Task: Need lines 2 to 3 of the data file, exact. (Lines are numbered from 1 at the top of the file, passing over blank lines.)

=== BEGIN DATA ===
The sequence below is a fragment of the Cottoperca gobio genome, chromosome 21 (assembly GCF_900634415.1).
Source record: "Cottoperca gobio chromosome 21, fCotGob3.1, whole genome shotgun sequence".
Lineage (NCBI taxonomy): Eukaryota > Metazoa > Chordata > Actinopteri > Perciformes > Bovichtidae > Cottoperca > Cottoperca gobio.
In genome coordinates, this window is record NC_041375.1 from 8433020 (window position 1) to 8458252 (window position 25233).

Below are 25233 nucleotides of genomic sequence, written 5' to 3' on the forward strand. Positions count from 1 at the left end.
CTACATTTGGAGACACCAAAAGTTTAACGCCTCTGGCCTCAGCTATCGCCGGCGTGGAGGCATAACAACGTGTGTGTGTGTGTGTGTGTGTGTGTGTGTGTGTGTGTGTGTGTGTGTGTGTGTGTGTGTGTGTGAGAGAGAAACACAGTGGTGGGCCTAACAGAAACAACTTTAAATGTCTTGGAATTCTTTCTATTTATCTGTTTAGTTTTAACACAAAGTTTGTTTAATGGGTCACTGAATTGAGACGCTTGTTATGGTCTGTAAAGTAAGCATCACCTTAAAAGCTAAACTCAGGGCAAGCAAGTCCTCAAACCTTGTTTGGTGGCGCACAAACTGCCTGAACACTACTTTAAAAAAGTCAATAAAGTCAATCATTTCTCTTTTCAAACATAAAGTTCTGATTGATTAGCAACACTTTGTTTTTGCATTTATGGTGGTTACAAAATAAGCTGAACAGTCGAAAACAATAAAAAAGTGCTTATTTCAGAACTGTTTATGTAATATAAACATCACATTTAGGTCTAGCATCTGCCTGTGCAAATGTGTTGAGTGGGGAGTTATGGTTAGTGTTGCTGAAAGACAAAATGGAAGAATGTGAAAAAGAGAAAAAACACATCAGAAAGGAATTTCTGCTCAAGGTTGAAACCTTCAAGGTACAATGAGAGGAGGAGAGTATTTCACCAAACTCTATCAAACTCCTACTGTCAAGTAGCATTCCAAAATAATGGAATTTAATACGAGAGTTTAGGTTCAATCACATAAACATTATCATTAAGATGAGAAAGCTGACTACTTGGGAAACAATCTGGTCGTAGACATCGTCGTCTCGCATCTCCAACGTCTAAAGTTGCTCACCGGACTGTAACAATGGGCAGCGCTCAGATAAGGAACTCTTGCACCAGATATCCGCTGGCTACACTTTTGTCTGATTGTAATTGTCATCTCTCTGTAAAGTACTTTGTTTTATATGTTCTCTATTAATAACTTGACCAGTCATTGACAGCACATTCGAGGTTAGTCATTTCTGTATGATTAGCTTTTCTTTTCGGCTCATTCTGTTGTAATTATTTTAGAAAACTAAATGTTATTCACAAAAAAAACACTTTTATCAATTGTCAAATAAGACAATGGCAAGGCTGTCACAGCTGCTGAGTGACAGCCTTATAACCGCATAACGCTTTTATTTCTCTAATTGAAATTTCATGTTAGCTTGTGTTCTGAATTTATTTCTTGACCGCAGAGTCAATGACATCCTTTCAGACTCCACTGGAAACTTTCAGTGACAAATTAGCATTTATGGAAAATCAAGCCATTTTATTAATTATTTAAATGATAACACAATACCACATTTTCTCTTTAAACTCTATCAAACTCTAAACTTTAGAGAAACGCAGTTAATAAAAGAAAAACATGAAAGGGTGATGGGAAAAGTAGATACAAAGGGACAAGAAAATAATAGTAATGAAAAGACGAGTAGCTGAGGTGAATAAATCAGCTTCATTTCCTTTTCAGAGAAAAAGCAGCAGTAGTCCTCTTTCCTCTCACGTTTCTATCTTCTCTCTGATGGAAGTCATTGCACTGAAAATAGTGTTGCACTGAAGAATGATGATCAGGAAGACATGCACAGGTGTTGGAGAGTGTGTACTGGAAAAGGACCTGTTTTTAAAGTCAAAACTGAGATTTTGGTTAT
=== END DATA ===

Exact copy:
Source record: "Cottoperca gobio chromosome 21, fCotGob3.1, whole genome shotgun sequence".
Lineage (NCBI taxonomy): Eukaryota > Metazoa > Chordata > Actinopteri > Perciformes > Bovichtidae > Cottoperca > Cottoperca gobio.